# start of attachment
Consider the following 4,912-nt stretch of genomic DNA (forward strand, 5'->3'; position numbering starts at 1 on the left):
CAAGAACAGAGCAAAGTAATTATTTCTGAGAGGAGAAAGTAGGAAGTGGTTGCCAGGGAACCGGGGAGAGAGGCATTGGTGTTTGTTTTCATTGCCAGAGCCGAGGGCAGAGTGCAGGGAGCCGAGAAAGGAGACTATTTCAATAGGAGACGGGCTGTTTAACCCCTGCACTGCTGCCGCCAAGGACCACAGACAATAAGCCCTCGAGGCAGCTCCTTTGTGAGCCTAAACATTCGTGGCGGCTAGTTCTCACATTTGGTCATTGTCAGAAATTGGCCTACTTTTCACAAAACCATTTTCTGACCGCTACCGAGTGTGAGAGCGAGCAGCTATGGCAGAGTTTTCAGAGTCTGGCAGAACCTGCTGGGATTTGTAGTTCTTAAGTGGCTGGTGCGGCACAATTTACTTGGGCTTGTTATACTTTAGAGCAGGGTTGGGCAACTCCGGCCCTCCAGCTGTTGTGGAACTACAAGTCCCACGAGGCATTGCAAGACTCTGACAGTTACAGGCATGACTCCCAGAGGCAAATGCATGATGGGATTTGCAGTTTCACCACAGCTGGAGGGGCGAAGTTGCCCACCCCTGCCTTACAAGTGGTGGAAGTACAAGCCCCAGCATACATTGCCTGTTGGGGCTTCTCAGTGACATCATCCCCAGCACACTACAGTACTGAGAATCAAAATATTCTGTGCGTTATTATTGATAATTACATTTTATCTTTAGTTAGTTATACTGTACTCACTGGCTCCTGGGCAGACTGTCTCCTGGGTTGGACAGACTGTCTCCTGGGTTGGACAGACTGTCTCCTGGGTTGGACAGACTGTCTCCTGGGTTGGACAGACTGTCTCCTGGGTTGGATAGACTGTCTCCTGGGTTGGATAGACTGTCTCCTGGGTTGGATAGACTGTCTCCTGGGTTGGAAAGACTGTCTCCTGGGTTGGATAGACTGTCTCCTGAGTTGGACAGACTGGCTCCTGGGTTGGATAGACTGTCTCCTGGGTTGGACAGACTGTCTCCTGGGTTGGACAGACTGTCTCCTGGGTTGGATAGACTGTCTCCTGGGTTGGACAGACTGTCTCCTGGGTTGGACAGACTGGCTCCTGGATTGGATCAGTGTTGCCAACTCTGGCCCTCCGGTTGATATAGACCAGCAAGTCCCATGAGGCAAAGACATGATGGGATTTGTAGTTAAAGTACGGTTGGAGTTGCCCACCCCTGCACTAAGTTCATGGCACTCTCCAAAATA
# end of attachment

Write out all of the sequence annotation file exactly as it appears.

Consider the following 4,912-nt stretch of genomic DNA (forward strand, 5'->3'; position numbering starts at 1 on the left):
CAAGAACAGAGCAAAGTAATTATTTCTGAGAGGAGAAAGTAGGAAGTGGTTGCCAGGGAACCGGGGAGAGAGGCATTGGTGTTTGTTTTCATTGCCAGAGCCGAGGGCAGAGTGCAGGGAGCCGAGAAAGGAGACTATTTCAATAGGAGACGGGCTGTTTAACCCCTGCACTGCTGCCGCCAAGGACCACAGACAATAAGCCCTCGAGGCAGCTCCTTTGTGAGCCTAAACATTCGTGGCGGCTAGTTCTCACATTTGGTCATTGTCAGAAATTGGCCTACTTTTCACAAAACCATTTTCTGACCGCTACCGAGTGTGAGAGCGAGCAGCTATGGCAGAGTTTTCAGAGTCTGGCAGAACCTGCTGGGATTTGTAGTTCTTAAGTGGCTGGTGCGGCACAATTTACTTGGGCTTGTTATACTTTAGAGCAGGGTTGGGCAACTCCGGCCCTCCAGCTGTTGTGGAACTACAAGTCCCACGAGGCATTGCAAGACTCTGACAGTTACAGGCATGACTCCCAGAGGCAAATGCATGATGGGATTTGCAGTTTCACCACAGCTGGAGGGGCGAAGTTGCCCACCCCTGCCTTACAAGTGGTGGAAGTACAAGCCCCAGCATACATTGCCTGTTGGGGCTTCTCAGTGACATCATCCCCAGCACACTACAGTACTGAGAATCAAAATATTCTGTGCGTTATTATTGATAATTACATTTTATCTTTAGTTAGTTATACTGTACTCACTGGCTCCTGGGCAGACTGTCTCCTGGGTTGGACAGACTGTCTCCTGGGTTGGACAGACTGTCTCCTGGGTTGGACAGACTGTCTCCTGGGTTGGACAGACTGTCTCCTGGGTTGGATAGACTGTCTCCTGGGTTGGATAGACTGTCTCCTGGGTTGGATAGACTGTCTCCTGGGTTGGAAAGACTGTCTCCTGGGTTGGATAGACTGTCTCCTGAGTTGGACAGACTGGCTCCTGGGTTGGATAGACTGTCTCCTGGGTTGGACAGACTGTCTCCTGGGTTGGACAGACTGTCTCCTGGGTTGGATAGACTGTCTCCTGGGTTGGACAGACTGTCTCCTGGGTTGGACAGACTGGCTCCTGGATTGGATCAGTGTTGCCAACTCTGGCCCTCCGGTTGATATAGACCAGCAAGTCCCATGAGGCAAAGACATGATGGGATTTGTAGTTAAAGTACGGTTGGAGTTGCCCACCCCTGCACTAAGTTCATGGCACTCTCCAAAATA